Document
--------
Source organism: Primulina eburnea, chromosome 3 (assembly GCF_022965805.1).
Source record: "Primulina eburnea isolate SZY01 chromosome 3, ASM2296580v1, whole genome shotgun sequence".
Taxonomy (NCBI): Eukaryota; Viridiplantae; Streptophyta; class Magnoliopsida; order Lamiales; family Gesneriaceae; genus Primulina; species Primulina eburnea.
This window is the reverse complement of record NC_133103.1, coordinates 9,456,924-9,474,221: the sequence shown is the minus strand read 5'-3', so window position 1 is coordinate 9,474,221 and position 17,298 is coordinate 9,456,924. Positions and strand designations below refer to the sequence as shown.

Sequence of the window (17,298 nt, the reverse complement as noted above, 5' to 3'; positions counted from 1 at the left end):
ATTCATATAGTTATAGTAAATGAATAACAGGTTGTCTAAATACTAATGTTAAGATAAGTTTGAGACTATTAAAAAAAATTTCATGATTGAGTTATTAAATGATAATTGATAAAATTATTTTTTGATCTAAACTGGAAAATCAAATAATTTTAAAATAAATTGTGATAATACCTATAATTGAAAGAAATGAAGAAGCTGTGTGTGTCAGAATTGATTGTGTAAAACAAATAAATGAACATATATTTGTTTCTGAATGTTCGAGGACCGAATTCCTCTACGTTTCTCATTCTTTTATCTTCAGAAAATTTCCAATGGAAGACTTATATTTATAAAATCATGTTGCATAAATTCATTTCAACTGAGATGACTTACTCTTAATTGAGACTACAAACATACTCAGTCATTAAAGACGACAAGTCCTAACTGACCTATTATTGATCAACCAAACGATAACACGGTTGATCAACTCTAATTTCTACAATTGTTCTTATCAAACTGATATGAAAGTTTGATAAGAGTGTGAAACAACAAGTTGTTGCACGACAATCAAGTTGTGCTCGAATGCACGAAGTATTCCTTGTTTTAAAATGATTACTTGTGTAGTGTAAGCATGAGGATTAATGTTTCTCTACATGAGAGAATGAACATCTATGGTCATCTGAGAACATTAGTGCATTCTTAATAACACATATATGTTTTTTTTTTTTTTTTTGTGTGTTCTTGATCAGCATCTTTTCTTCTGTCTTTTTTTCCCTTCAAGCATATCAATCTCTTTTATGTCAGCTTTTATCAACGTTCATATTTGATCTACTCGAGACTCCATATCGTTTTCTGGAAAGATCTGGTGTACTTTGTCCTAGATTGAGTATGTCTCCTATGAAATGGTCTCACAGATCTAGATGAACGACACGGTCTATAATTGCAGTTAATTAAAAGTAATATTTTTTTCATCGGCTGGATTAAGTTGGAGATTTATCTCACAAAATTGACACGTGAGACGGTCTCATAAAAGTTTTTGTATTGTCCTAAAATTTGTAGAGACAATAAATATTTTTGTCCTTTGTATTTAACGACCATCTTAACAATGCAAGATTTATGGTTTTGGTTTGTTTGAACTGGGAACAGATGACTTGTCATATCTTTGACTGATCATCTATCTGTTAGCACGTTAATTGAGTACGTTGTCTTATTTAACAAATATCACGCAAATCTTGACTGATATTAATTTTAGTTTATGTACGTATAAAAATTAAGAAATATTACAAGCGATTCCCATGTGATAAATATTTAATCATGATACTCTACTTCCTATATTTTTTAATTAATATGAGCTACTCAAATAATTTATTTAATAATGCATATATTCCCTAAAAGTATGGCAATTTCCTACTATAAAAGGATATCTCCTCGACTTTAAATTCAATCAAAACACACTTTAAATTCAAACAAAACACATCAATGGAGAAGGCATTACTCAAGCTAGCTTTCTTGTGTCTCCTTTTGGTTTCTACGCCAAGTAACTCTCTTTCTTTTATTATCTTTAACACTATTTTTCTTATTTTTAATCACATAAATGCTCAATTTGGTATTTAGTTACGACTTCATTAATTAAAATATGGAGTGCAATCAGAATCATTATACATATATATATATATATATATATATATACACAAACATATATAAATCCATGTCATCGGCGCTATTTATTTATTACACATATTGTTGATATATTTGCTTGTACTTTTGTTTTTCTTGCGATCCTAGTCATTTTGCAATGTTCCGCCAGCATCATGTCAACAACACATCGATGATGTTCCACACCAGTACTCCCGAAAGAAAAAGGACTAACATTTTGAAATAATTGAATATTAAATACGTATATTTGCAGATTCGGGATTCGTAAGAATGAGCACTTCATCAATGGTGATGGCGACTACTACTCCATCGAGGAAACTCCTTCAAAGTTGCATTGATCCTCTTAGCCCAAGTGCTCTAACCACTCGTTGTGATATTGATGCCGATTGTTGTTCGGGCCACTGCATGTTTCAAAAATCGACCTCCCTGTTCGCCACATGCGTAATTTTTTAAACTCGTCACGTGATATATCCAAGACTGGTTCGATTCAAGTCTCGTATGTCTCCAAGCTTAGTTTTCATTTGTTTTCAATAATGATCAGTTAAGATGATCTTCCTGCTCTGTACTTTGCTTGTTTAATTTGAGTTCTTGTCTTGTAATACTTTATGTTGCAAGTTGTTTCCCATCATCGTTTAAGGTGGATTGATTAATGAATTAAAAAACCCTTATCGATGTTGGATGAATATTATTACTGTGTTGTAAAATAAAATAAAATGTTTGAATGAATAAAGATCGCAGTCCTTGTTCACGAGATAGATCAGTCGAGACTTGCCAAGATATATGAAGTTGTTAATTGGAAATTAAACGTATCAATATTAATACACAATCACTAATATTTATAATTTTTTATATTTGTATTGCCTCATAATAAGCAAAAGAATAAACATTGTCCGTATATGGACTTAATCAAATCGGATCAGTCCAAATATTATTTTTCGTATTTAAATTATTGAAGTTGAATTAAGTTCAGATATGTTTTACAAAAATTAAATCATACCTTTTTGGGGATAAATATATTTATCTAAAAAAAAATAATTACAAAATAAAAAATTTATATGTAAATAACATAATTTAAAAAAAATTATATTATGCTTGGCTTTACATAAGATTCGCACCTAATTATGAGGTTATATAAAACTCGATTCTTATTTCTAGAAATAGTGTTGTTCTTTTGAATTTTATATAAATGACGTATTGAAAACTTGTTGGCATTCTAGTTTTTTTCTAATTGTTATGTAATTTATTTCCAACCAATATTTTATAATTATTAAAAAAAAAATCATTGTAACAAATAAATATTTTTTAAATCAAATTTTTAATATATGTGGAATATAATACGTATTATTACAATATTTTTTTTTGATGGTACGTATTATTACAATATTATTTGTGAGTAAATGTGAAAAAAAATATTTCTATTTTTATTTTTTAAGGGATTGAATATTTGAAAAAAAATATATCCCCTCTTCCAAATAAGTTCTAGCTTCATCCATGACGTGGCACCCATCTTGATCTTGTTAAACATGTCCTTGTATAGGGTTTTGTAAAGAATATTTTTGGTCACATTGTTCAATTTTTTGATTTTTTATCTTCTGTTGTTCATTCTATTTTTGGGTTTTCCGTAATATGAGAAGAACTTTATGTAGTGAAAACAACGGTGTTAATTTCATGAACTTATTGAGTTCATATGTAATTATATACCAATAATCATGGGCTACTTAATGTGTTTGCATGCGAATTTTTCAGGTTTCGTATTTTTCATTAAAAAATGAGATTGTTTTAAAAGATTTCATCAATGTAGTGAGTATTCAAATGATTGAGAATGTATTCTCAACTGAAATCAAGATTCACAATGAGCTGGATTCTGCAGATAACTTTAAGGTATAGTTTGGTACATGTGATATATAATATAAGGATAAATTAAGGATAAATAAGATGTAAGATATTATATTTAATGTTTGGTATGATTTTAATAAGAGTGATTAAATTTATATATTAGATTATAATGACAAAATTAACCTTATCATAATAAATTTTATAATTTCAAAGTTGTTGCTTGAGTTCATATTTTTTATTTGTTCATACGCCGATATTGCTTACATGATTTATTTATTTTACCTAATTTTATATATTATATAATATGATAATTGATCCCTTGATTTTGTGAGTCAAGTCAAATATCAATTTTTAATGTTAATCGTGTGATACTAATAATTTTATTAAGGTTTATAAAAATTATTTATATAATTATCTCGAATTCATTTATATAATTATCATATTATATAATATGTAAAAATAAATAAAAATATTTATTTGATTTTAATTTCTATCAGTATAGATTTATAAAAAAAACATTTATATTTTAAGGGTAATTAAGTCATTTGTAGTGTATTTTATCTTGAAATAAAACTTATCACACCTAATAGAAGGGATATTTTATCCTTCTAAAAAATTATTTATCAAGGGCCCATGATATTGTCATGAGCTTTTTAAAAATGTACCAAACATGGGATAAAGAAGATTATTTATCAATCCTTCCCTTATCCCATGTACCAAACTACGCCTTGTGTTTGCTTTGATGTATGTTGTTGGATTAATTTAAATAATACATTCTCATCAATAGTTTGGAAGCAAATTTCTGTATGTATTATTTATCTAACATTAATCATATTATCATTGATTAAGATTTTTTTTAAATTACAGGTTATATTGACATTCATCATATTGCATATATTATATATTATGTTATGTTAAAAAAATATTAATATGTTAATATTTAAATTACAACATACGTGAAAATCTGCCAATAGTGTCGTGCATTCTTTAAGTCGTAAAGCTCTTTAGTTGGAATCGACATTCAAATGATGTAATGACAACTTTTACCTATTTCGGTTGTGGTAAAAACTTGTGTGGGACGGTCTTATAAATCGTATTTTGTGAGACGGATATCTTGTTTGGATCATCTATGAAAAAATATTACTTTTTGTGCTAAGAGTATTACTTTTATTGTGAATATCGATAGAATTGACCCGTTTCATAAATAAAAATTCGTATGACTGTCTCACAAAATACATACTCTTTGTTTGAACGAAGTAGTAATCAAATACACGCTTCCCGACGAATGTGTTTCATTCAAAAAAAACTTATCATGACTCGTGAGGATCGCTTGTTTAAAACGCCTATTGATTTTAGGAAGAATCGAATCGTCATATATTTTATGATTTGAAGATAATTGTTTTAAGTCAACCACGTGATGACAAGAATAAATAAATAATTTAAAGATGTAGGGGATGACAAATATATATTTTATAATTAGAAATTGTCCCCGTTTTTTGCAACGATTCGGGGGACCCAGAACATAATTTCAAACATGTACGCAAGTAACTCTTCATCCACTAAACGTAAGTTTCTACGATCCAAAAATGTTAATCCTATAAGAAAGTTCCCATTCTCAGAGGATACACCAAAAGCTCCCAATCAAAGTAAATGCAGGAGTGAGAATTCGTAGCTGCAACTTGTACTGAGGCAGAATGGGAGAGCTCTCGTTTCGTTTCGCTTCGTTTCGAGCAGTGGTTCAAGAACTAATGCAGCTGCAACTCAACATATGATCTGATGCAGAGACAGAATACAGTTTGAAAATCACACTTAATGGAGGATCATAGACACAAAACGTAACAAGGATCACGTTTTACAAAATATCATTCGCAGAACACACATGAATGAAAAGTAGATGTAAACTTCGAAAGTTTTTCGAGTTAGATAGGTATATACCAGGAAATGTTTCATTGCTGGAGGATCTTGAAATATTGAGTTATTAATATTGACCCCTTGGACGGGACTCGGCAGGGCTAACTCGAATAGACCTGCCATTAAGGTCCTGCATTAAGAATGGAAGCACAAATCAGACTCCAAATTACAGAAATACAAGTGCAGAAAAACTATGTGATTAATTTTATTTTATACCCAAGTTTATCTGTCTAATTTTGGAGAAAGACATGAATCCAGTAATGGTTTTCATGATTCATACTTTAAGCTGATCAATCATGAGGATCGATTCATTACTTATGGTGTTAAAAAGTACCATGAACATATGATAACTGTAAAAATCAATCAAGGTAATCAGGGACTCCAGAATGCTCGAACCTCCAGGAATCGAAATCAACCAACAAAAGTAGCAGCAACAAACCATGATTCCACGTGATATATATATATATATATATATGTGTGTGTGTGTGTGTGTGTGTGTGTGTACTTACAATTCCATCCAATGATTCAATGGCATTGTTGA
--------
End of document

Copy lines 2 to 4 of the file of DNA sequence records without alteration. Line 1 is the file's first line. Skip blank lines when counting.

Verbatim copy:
Source record: "Primulina eburnea isolate SZY01 chromosome 3, ASM2296580v1, whole genome shotgun sequence".
Taxonomy (NCBI): Eukaryota; Viridiplantae; Streptophyta; class Magnoliopsida; order Lamiales; family Gesneriaceae; genus Primulina; species Primulina eburnea.
This window is the reverse complement of record NC_133103.1, coordinates 9,456,924-9,474,221: the sequence shown is the minus strand read 5'-3', so window position 1 is coordinate 9,474,221 and position 17,298 is coordinate 9,456,924. Positions and strand designations below refer to the sequence as shown.